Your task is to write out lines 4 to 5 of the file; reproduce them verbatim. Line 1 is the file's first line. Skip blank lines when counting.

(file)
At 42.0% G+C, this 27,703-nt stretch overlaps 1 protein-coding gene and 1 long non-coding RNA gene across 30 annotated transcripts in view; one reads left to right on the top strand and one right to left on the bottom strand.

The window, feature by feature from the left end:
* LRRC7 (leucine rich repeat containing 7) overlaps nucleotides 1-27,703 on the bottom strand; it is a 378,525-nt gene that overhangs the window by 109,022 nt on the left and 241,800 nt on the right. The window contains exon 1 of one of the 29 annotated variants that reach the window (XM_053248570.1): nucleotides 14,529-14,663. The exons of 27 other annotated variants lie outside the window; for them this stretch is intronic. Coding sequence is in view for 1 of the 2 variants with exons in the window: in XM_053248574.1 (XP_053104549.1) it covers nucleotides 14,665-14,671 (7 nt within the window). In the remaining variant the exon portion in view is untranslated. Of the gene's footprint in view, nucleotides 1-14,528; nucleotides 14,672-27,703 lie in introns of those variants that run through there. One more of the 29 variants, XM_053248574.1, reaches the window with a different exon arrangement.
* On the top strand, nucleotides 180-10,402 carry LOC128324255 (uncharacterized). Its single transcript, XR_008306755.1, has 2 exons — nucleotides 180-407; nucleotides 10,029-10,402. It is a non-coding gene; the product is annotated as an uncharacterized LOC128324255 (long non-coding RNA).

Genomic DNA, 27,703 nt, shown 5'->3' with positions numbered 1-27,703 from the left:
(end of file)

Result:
* On the top strand, nucleotides 180-10,402 carry LOC128324255 (uncharacterized). Its single transcript, XR_008306755.1, has 2 exons — nucleotides 180-407; nucleotides 10,029-10,402. It is a non-coding gene; the product is annotated as an uncharacterized LOC128324255 (long non-coding RNA).

Genomic DNA, 27,703 nt, shown 5'->3' with positions numbered 1-27,703 from the left: